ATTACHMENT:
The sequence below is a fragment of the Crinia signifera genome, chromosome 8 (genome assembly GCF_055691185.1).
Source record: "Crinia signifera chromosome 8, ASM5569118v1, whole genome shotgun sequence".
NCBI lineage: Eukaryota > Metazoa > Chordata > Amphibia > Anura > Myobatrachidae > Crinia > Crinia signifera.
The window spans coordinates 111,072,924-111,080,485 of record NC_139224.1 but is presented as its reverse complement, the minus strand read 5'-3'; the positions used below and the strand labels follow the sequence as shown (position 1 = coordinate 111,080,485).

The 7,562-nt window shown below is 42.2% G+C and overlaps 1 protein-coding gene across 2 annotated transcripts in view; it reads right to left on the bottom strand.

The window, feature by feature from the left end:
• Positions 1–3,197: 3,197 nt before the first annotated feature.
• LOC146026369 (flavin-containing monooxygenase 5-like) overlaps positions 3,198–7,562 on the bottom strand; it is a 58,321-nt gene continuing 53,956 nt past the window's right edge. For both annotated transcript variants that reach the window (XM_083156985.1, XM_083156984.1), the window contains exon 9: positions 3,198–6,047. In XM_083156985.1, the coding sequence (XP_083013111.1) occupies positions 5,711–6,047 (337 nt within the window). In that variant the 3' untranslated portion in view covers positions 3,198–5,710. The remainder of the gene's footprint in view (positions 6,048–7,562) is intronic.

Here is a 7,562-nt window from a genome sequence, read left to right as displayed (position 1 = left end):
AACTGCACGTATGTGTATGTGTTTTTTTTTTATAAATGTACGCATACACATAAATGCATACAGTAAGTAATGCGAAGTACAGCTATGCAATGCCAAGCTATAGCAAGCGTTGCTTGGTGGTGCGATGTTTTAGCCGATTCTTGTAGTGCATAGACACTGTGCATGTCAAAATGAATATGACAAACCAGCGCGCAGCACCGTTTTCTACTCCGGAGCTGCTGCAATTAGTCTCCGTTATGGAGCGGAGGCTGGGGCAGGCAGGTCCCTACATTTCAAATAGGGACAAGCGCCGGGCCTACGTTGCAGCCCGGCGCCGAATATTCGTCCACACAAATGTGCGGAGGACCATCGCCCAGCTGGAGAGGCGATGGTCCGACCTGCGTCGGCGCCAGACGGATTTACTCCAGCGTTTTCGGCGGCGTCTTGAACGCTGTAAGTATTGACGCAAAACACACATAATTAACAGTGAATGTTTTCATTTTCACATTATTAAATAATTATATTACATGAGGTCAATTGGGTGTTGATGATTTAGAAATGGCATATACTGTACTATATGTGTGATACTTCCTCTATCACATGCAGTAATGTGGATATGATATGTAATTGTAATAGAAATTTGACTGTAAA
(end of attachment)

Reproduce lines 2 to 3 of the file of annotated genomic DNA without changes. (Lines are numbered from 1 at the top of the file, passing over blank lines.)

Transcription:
Source record: "Crinia signifera chromosome 8, ASM5569118v1, whole genome shotgun sequence".
NCBI lineage: Eukaryota > Metazoa > Chordata > Amphibia > Anura > Myobatrachidae > Crinia > Crinia signifera.